The Seahawks had Earl Thomas back, but that wasn't enough to compensate for all their problems as they dropped their season opener to the Denver Broncos.
DENVER — After a game the Seahawks could never really grab control of before ultimately letting it slip away, they were left largely grasping for signs of hope.
And maybe that was the biggest sign yet that this is a new era of Seahawks football, that the talk afterward was largely about what they felt the game indicates they can still be and not what they were on Sunday.
“We were making plays when we were not even being at our best,’’ said quarterback Russell Wilson after a 27-24 loss to the Denver Broncos. “If we can score 24 points and not be at our best, how much more can we do? How much better can we be?’’
That’s to be determined.
What is clear is that they will have to be better than they were Sunday for this not to be the kind of drudgery of a season many national observers expect.
The new-look Seahawks, in fact, too often exhibited too many of the warts of the past.
An offense under new coordinator Brian Schottenheimer that wants to again be dedicated to the run instead managed just 64 yards on 16 carries, and just 23 yards on 10 in the second half.
And Wilson was sacked six times. While he later took the blame for three of them, that’s simply too many sacks, regardless of who is at fault.
“We didn’t run the ball as well as we wanted to and we wound up getting sacked a bunch of times,’’ Seattle coach Pete Carroll candidly admitted. “So those were just similar issues and disappointment on the offensive side.
Meanwhile, a defense playing with just two players from either of the Super Bowl teams gave up 470 yards and couldn’t stop Denver from running out most of the clock at the end of the game even when it was apparent the Broncos were likely to run the ball.
Still, Carroll took heart that with 1:01 left, Seattle got the ball back one more time at its own 12 with a chance to tie or win the game.
“We have a lot of work to do,’’ Carroll said. “But we have a lot of fight.’’
But fight always has been a given with the Seahawks — often literally as much as figuratively.
Whether the Seahawks simply have the horses, like the statue of one that looks down upon the stadium here, remains another matter, especially with the Seahawks potentially suffering yet another loss of a key player from the glory days — receiver Doug Baldwin.
Baldwin left at halftime with a sprained MCL to his right knee in what was his first game after missing the preseason to rest an issue with his left knee. It’s unclear if or how long he’ll be out, but it’s hard to fathom that he won’t miss some time.
The Seahawks could at least count on Earl Thomas, who made a dashing season debut after returning from his holdout Wednesday, picking off a Case Keenum pass on the second series of the game and returning it to the 15.
That set up a 15-yard Wilson to Will Dissly touchdown pass that had Seattle ahead 7-0 and led to some quick hopes that maybe the Seahawks might hardly miss a beat in their “retooling.’’
But without Thomas on the field for the next series, the Broncos drove an easy 75 yards for a touchdown to tie the game, which made it clear it might take a while for all the new faces on Seattle’s defense to really jell.
On the touchdown, a 29-yard catch-and-run by Phillip Lindsay, rookies Tre Flowers and Shaquem Griffin seemed confused about the coverage.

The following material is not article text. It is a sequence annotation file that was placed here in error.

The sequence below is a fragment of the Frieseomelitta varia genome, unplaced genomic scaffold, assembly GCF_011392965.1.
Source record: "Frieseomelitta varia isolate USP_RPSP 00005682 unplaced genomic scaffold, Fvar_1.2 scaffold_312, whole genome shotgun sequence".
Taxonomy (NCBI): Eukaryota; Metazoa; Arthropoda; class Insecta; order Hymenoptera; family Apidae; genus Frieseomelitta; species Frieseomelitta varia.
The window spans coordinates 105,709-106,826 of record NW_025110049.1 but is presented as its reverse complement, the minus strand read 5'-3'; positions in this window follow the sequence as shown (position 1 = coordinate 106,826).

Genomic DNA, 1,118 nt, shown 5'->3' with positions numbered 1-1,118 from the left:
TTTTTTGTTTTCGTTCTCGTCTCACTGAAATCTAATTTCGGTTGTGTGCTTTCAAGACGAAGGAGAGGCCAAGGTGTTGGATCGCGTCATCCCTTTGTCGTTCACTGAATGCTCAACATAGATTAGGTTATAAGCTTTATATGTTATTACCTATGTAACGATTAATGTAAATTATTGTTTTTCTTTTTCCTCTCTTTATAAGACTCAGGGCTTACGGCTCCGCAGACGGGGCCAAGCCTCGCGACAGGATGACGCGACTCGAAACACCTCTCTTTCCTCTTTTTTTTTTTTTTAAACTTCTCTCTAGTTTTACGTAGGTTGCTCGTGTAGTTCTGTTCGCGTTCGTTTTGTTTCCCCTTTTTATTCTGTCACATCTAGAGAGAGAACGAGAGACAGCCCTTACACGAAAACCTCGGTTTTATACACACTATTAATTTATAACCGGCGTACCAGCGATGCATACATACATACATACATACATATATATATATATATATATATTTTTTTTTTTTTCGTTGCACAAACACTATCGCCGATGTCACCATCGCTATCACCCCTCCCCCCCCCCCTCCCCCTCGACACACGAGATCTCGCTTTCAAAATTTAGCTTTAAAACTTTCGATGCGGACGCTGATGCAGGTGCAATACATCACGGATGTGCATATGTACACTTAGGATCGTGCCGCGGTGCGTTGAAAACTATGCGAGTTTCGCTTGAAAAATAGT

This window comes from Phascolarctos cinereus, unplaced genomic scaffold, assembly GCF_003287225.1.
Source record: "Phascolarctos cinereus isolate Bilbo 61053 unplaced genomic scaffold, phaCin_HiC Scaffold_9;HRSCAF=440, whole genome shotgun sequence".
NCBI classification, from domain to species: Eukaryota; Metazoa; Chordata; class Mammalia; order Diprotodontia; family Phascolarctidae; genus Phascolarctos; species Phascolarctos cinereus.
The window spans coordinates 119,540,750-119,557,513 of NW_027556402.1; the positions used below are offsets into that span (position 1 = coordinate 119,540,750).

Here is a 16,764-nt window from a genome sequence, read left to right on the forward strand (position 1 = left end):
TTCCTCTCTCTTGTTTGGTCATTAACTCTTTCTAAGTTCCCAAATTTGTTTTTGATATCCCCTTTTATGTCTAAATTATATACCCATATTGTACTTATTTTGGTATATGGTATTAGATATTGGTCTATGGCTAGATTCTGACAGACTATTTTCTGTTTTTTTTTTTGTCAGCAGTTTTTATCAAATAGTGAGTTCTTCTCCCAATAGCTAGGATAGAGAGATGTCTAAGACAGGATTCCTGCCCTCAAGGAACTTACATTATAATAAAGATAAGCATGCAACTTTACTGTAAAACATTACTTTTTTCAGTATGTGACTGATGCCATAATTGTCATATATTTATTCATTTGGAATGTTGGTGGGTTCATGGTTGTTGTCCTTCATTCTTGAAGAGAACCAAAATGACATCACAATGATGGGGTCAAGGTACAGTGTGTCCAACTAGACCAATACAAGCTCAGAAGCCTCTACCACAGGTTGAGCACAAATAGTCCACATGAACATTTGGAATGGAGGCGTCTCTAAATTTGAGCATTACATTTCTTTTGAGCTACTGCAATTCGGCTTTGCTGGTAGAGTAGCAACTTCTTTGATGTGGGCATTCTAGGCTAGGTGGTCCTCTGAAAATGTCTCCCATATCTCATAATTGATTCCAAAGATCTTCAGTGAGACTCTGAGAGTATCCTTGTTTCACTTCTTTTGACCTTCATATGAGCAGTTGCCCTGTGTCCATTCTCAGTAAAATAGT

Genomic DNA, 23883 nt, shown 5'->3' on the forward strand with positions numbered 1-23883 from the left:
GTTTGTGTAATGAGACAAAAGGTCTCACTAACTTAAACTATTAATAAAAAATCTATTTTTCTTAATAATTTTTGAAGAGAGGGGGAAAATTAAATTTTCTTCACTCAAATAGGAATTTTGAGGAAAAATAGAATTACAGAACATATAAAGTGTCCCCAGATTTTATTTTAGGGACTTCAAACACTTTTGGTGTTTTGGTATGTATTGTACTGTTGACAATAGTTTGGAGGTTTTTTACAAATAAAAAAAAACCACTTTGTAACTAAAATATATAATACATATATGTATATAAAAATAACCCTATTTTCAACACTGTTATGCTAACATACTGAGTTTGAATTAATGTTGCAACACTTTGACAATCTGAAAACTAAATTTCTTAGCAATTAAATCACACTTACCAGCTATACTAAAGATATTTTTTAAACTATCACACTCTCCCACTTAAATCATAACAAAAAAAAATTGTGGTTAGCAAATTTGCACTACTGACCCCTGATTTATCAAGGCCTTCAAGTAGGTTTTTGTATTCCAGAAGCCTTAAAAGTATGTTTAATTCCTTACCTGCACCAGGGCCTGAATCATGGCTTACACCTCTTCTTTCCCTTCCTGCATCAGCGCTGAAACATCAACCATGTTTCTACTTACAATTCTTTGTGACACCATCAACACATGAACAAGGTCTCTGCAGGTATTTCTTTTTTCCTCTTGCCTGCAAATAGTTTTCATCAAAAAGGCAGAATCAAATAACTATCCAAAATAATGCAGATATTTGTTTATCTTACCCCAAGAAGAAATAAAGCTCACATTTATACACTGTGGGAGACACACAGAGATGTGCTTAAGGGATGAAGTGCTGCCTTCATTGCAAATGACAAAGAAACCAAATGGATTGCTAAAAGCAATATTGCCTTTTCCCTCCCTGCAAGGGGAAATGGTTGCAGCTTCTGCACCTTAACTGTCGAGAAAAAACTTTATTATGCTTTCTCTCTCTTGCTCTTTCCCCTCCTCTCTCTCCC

Denver took the lead in the second quarter on a 43-yard catch-and-run by Emmanuel Sanders that also looked like the kind of play the Legion of Boom of old would not have given up.
“Defensively we played in spurts really well,’’ Carroll said. “And then we gave some easy plays to them. They threw a flat route for a 30-yard touchdown pass and they threw a crossing route for about a 40-yard touchdown pass and those are really easy plays to not let happen. … I can see the newness of us. We got in trouble in some stuff on defense because we made some mistakes and those are things that are really easily cleaned up. But they happened.’’
Seattle used two more interceptions — both by Bradley McDougald — to not only stay in the game, but take a 24-20 lead on a 51-yard Wilson-to-Tyler Lockett pass early in the fourth quarter.
But again the young defense broke down on the next series. Thomas was rested for the first three plays on which the Broncos had gains of 14, 5 and 25 yards to move into Seattle territory.
Thomas returned, but the Broncos scored anyway to retake the lead, 27-24.
Seattle then went three-and-out on each of its next two series, with Wilson taking sacks on third down each time.
Seattle needed one more stop when Denver got the ball at its own 19 with 3:28 left. But runs of 17, 5 and 15 by rookie Royce Freeman got Denver into Seattle territory and forced the Seahawks to use all their timeouts.
“The line of scrimmage was really good for the most part but there were some spurts where it wasn’t,’’ Carroll said.
The Seahawks had one last chance, albeit a long one. But that was doomed when Wilson fumbled a snap on the second play. He recovered it but the lost time was too much, and maybe it was too much to ask for, anyway.
The Seahawks pointed out later how hard Denver is to beat at home in openers — the Broncos now have won seven in a row — and how good Denver’s front seven is and how close Seattle was to winning anyway.
“This will not define us,’’ Seattle center Justin Britt said. “We are a really good team and there are a lot of really good things that are going to happen in the future.’’
On Sunday, thoughts of the future were all they really had.